« FESTIVAL OF BOOKS - FIRST FICTION, FINDING VOICE | Main | BEHIND EVERY GREAT BLOWHARD IS A WOMAN ROLLING HER EYES »

April 30, 2006

TrackBack

TrackBack URL for this entry:
http://www.typepad.com/services/trackback/6a00d834515c2769e200d834bc5aff69e2

Listed below are links to weblogs that reference FESTIVAL OF BOOKS - SUNDAY PANELS:

Comments

Denise Hamilton

I congratulate the Times for offering festival-goers a panel about small indie publishers, which are so important to literature's lifeblood. Let me say first of all that I'm connected to Akashic, as I'm the editor of Los Angeles Noir, a short story anthology that will be published in spring of 2007 (in time for next year's FoB!)

That having been established, I think Akashic is doing incredible things and its track record supports this. Johnny Temple's books are routinely well reviewed by the big papers and nominated for prestigious awards. Southland by LA's own treasure Nina Revoyr, a wonderful meditation on race, family, love and our shared connections that takes place amidst the African-American and Japanese communities of Los Angeles, was a finalist for an Edgar Award. (Named after Edgar Allen Poe). Akashic's books are consistently smart, edgy and provocative. Temple publishes voices that wouldn't otherwise be heard. You buy an Akashic book and you can be assured that it's not the blockbuster pablum that dominates bookstores these days.

Supporting small indie publishers like Akashic is also important because they exist on such a financial razor's edge that one mistep can plunge them into default. UglyTown Books, another small indie edgy publisher that I like to think of as Akashic's West Coast punk brother, is currently on hiatus because one of their distributors went under, owing them thousands of dollars. That cash flow problem, in turn, forced them to halt their own publications. (At least that's what I've heard). The founders Jim Pascoe and Tom Fassbender are wonderful, multi-talented innovative guys, and I hope that UglyTown can bounce back. But it illustrates the precariousness of the indies, despite all the praise they get in the press, and underscores the importance of supporting these small presses if the reading public wants to continue reading new and intriguing literary voices that don't fit into the blockbuster paradigm.

- Denise

The comments to this entry are closed.

TEV DEFINED


  • The Elegant Variation is "Fowler’s (1926, 1965) term for the inept writer’s overstrained efforts at freshness or vividness of expression. Prose guilty of elegant variation calls attention to itself and doesn’t permit its ideas to seem naturally clear. It typically seeks fancy new words for familiar things, and it scrambles for synonyms in order to avoid at all costs repeating a word, even though repetition might be the natural, normal thing to do: The audience had a certain bovine placidity, instead of The audience was as placid as cows. Elegant variation is often the rock, and a stereotype, a cliché, or a tired metaphor the hard place between which inexperienced or foolish writers come to grief. The familiar middle ground in treating these homely topics is almost always the safest. In untrained or unrestrained hands, a thesaurus can be dangerous."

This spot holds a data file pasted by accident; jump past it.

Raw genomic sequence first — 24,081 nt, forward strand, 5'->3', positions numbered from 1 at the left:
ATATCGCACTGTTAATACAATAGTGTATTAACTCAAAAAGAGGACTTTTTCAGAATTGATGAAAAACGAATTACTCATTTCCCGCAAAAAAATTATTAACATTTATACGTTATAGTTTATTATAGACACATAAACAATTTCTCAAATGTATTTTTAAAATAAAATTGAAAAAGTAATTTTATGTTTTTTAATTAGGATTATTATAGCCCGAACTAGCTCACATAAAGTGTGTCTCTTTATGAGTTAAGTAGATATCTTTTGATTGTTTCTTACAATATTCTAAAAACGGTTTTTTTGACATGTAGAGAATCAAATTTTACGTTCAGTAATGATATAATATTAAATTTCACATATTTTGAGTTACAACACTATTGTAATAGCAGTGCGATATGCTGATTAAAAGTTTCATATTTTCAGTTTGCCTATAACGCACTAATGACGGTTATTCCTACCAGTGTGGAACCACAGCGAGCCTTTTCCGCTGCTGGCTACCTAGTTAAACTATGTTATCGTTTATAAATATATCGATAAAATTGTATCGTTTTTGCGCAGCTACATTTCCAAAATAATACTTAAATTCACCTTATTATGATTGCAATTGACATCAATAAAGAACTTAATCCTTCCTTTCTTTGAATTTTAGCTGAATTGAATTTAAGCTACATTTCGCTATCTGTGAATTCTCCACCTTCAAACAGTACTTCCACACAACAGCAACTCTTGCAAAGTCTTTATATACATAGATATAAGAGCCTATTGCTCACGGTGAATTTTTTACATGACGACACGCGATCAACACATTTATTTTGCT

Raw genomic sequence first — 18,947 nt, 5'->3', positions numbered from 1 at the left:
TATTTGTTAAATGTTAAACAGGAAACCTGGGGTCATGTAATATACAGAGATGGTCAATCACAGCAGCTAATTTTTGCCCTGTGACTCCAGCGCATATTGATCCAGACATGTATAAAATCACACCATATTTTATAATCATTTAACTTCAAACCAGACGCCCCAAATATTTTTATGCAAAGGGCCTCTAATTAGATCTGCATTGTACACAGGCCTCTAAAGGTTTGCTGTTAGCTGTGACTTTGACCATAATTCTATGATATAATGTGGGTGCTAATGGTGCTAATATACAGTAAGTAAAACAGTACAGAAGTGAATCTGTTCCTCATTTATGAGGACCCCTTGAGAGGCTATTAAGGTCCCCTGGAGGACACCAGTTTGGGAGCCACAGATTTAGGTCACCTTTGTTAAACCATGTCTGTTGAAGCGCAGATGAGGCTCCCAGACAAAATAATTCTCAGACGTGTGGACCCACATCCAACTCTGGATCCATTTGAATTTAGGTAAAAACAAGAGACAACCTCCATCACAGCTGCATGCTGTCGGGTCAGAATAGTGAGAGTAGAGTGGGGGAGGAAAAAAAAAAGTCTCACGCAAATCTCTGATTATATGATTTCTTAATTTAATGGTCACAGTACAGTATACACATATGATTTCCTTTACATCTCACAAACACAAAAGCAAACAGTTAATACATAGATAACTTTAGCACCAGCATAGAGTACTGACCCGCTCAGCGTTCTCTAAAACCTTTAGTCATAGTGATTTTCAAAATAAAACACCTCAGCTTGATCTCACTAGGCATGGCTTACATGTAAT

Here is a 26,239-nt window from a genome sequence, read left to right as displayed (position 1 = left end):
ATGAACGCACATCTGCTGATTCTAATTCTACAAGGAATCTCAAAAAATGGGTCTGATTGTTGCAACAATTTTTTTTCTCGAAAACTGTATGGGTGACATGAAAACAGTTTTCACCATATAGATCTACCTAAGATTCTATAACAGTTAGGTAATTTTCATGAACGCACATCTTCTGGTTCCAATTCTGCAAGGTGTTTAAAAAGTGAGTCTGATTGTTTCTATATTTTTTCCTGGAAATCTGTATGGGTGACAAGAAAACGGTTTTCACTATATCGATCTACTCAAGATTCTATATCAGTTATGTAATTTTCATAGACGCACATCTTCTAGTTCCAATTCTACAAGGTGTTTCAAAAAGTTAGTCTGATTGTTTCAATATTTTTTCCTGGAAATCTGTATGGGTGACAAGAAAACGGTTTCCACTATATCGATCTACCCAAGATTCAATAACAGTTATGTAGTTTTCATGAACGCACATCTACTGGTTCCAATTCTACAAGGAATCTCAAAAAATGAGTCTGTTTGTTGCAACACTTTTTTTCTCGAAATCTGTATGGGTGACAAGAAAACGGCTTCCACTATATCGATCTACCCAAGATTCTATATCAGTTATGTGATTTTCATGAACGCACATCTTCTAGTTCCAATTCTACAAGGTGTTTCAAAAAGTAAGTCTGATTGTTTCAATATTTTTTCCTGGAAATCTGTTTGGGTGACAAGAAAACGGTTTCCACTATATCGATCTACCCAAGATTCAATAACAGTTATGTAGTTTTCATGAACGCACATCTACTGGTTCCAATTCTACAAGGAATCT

SECOND LOOK

  • The Bookshop by Penelope Fitzgerald

    Bs

    Penelope Fitzgerald's second novel is the tale of Florence Green, a widow who seeks, in the late 1950s, to bring a bookstore to an isolated British town, encountering all manner of obstacles, including incompetent builders, vindictive gentry, small minded bankers, an irritable poltergeist, but, above all, a town that might not, in fact, want a bookshop. Fitzgerald's prose is spare but evocative – there's no wasted effort and her work reminds one of Hemingway's dictum that every word should fight for its right to be on the page. Florence is an engaging creation, stubbornly committed to her plan even as uncertainty regarding the wisdom of the enterprise gnaws at her. But The Bookshop concerns itself, finally, with the astonishing vindictiveness of which provincials are capable, and, as so much English fiction must, it grapples with the inevitabilities of class. It's a dense marvel at 123 pages, a book you won't want to – or be able to – rush through.
  • The Rider by Tim Krabbe

    Rider_4

    Tim Krabbé's superb 1978 memoir-cum-novel is the single best book we've read about cycling, a book that will come closer to bringing you inside a grueling road race than anything else out there. A kilometer-by-kilometer look at just what is required to endure some of the most grueling terrain in the world, Krabbé explains the tactics, the choices and – above all – the grinding, endless, excruciating pain that every cyclist faces and makes it heart-pounding rather than expository or tedious. No writer has better captured both the agony and the determination to ride through the agony. He's an elegant stylist (ably served by Sam Garrett's fine translation) and The Rider manages to be that rarest hybrid – an authentic, accurate book about cycling that's a pleasure to read. "Non-racers," he writes. "The emptiness of those lives shocks me."